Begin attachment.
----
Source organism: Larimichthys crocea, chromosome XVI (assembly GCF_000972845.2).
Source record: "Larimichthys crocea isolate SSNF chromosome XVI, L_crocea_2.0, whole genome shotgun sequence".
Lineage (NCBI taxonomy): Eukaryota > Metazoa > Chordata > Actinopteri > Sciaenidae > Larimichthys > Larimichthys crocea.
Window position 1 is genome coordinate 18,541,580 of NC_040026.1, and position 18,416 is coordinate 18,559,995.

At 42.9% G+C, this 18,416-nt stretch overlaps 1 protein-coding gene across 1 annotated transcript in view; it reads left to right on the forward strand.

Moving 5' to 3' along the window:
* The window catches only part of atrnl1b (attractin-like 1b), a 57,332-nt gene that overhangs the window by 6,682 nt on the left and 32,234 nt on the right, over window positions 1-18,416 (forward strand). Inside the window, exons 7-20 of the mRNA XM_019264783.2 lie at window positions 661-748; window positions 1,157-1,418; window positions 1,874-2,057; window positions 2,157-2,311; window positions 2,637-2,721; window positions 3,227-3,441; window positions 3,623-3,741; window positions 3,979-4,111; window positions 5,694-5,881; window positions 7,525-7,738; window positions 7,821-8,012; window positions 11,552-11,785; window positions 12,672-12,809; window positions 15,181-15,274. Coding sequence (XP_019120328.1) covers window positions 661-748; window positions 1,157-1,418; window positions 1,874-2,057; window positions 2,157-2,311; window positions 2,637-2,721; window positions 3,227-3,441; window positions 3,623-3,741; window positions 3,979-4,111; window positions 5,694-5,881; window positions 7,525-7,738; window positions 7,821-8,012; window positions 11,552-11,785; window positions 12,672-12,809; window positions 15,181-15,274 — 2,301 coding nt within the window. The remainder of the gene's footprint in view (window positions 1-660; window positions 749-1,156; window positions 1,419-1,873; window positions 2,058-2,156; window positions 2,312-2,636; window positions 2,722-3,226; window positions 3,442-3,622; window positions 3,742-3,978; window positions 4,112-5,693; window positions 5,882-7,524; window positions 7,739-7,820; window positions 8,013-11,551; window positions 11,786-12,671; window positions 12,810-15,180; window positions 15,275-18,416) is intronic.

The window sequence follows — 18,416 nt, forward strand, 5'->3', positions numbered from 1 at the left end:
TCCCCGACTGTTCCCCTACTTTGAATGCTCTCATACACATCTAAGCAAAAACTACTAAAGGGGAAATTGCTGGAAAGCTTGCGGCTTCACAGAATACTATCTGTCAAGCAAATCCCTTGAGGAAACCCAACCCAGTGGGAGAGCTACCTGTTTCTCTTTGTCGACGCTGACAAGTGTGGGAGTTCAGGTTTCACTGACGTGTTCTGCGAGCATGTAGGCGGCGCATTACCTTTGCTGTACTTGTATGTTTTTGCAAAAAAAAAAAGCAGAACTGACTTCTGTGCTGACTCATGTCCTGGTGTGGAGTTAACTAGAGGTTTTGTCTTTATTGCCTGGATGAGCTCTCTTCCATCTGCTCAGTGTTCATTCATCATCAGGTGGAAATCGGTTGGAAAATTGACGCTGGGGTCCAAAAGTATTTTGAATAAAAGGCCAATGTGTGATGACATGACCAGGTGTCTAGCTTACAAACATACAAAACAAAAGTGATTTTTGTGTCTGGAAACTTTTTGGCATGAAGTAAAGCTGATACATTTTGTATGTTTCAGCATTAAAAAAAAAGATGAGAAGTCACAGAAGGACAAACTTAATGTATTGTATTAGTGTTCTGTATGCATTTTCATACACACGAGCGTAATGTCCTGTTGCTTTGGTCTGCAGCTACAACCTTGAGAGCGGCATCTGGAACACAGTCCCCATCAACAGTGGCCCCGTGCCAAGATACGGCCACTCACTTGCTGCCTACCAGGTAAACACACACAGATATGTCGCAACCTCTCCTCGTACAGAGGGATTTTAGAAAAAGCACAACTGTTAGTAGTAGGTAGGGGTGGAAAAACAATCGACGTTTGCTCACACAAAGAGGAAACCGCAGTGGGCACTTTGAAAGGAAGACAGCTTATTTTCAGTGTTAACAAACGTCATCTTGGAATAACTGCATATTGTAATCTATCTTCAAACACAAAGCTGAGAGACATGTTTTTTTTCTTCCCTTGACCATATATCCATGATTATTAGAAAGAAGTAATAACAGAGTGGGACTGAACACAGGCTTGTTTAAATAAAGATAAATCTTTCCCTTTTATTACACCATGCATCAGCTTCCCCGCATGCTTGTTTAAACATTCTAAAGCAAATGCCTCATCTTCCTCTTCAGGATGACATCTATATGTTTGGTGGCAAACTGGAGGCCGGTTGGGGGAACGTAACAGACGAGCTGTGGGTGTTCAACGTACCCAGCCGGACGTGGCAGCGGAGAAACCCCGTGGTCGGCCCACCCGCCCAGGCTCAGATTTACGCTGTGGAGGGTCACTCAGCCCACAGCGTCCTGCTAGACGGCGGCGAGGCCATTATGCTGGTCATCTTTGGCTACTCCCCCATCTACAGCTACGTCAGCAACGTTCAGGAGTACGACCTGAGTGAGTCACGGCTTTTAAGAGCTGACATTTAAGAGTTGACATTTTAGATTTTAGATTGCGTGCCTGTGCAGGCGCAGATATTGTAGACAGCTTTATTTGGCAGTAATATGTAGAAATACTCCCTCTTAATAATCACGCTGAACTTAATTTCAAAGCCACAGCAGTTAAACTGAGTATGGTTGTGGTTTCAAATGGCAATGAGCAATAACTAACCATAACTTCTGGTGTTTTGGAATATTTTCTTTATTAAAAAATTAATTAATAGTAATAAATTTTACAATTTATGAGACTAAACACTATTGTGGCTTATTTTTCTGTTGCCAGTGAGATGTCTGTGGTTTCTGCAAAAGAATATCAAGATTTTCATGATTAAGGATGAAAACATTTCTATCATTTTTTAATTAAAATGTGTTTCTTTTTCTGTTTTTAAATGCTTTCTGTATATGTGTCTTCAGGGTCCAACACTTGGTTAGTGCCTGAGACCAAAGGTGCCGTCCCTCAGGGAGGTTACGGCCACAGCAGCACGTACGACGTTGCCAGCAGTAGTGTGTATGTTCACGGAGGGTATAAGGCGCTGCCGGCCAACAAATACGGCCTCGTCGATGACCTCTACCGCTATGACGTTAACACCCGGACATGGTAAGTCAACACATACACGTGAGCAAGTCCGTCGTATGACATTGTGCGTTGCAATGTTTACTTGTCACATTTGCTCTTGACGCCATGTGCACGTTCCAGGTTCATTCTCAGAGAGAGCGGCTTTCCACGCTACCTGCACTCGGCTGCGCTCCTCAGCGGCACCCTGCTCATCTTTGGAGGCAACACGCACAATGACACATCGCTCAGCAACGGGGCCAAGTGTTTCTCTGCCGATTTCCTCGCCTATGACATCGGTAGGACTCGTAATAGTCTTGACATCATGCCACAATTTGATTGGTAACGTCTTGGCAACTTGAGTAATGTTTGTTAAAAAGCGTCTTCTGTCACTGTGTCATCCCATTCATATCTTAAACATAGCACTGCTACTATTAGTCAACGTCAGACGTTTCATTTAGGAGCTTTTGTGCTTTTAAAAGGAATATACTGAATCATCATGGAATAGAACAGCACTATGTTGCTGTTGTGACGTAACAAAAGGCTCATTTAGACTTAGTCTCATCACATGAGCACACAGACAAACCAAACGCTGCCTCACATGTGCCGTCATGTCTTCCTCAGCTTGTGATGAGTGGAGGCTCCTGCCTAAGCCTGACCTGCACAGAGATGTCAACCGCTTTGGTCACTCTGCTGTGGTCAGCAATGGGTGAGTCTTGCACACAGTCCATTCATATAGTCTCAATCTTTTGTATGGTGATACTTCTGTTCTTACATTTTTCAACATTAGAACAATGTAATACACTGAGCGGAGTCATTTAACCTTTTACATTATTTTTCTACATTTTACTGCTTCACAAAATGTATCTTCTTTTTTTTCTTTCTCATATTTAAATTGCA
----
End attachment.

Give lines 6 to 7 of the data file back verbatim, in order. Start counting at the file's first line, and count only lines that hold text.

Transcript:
Moving 5' to 3' along the window:
* The window catches only part of atrnl1b (attractin-like 1b), a 57,332-nt gene that overhangs the window by 6,682 nt on the left and 32,234 nt on the right, over window positions 1-18,416 (forward strand). Inside the window, exons 7-20 of the mRNA XM_019264783.2 lie at window positions 661-748; window positions 1,157-1,418; window positions 1,874-2,057; window positions 2,157-2,311; window positions 2,637-2,721; window positions 3,227-3,441; window positions 3,623-3,741; window positions 3,979-4,111; window positions 5,694-5,881; window positions 7,525-7,738; window positions 7,821-8,012; window positions 11,552-11,785; window positions 12,672-12,809; window positions 15,181-15,274. Coding sequence (XP_019120328.1) covers window positions 661-748; window positions 1,157-1,418; window positions 1,874-2,057; window positions 2,157-2,311; window positions 2,637-2,721; window positions 3,227-3,441; window positions 3,623-3,741; window positions 3,979-4,111; window positions 5,694-5,881; window positions 7,525-7,738; window positions 7,821-8,012; window positions 11,552-11,785; window positions 12,672-12,809; window positions 15,181-15,274 — 2,301 coding nt within the window. The remainder of the gene's footprint in view (window positions 1-660; window positions 749-1,156; window positions 1,419-1,873; window positions 2,058-2,156; window positions 2,312-2,636; window positions 2,722-3,226; window positions 3,442-3,622; window positions 3,742-3,978; window positions 4,112-5,693; window positions 5,882-7,524; window positions 7,739-7,820; window positions 8,013-11,551; window positions 11,786-12,671; window positions 12,810-15,180; window positions 15,275-18,416) is intronic.